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Sanctions and business
In today's #vatnik soup I'll talk about sanctions and business in Russia. Most of the data and discussion points come from recently published work titled "Less than Nine Percent of Western Firms Have Divested from Russia" by Evenett & Pisani.
In my previous soup, I have written how the Western sanctions are circumvented in Russia. The most common method for this is using third party countries for importing products. Especially Eurasian countries such as Kazakhstan are common import points for Western products.
Russia has also made "parallel import" legal, which means that almost any product can be imported to Russia without the permission of the trademark owner. The problem with this is that these products have no guarantee.
But most companies don't even have to resort to this type of tactics - they simply continued business in Russia as usual. The study looked at around 1400 companies whose headquarters are located in the G7 or in the EU. Out of these, only 8,5% have actually left Russia.
One of the authors, Evenett, commented that this type of voluntary actions to leave a market often work poorly, and that similar results were observed in South Africa during the apartheid. The sole purpose of many companies is to make money without moral judgment.
Also, Putin's regime hasn't made the leaving easy. If the company wants to sell their production lines, factories, warehouses, etc., they'll have to find a buyer who's prepared to pay a high enough price.
The time span for this payment can range from one to two years, and the Russian government can also obstruct these sales or even prevent transfer of proceeds abroad, making these deals extremely challenging and time-consuming.
But many companies have probably decided to stay simply out of greed: when most of your competitors leave the market, business can be extremely lucrative. These companies and their owners don't care about filling the Russian war coffin, they just want to make an easy buck.
Some well-known companies that are continuing business-as-usual in Russia are Benetton (Italy), Clarins (France), Lacoste (France), Match Group (US), Raiffeisen Bank International (Austria) and Liebherr (Switzerland).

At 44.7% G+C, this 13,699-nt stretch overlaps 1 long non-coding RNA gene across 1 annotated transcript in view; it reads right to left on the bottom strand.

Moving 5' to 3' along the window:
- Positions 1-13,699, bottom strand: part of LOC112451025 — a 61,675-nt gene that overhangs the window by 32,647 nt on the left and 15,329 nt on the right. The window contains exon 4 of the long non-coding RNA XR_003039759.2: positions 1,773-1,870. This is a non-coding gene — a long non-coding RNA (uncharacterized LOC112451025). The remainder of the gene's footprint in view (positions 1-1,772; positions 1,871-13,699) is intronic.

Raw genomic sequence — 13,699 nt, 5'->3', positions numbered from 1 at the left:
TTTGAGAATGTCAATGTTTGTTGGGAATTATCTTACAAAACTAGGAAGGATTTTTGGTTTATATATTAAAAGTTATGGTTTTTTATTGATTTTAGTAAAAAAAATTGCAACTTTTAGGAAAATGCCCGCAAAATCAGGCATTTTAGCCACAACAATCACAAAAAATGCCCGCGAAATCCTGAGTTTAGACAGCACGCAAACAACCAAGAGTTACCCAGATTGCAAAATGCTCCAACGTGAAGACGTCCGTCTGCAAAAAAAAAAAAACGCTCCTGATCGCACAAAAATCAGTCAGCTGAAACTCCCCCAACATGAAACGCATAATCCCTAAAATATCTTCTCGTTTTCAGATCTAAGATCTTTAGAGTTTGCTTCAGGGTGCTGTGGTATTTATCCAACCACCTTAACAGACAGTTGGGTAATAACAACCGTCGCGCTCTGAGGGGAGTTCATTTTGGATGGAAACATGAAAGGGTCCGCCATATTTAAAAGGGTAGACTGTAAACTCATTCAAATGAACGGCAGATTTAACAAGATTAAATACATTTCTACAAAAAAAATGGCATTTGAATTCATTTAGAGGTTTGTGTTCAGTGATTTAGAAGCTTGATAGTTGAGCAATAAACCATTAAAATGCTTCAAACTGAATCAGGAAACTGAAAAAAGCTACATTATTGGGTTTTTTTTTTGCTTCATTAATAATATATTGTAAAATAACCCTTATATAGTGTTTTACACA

Many companies, like the Austrian Red Bull GmbH, have also "suspended new investments" in Russia, which for most consumer products means business-as-usual, as they didn't even have any production capabilities in Russia and are focusing solely on the wholesale market.
Yale University has published similar studies, and they have a website where people can check whether a company still has activity in Russia. They use a categorization of four distinct categories: "stay," "wait," "leave," and "exited".
Some countries that have over representation among the companies that remained, include Germany, Italy and Cyprus. 250 German companies remain in Russia. For the Cypriot companies, this number is 211, for the US 159, for Japan 90 and for Italy 81.
Only 14 German and 9 French companies have exited the Russian market. A total of 15 companies from Finland have left Russia, and most of the rest are in the process of leaving, but Russian authorities are making this exceedingly difficult.
Finland has also stopped admitting tourist visas to Russians, which has led to an interesting scheme that involves Norway and the Schengen agreement. Groups of cars from Russia arrive to Näätämö, Northern Finland via the Storskog border station in Norway to buy tax-free...
... groceries and so-called luxury products from Finland. The Schengen agreement allows them to come from Norway to Finland freely. One of the local stores in Näätämö stopped selling products tax-free already in Spring, 2022, but another store sells them as usual.
The store owner has stated that the responsibility falls on the state, not on him. Since these tax free purchases can't exceed 300 EUR, the Russians have recruited "babushka mules" ("kilomummo" in Finnish) to cross the border and buy more products for them.
These "babushkas" also get around 20 EUR shopping money for themselves. The most commonly bought products are chocolate, cheese, coffee, children's clothing, vitamins and Kuoma winter boots. These products are then often sold online or in stores for a hefty profit.
Addendum: Japan has also sanctioned Russia, as has Kosovo.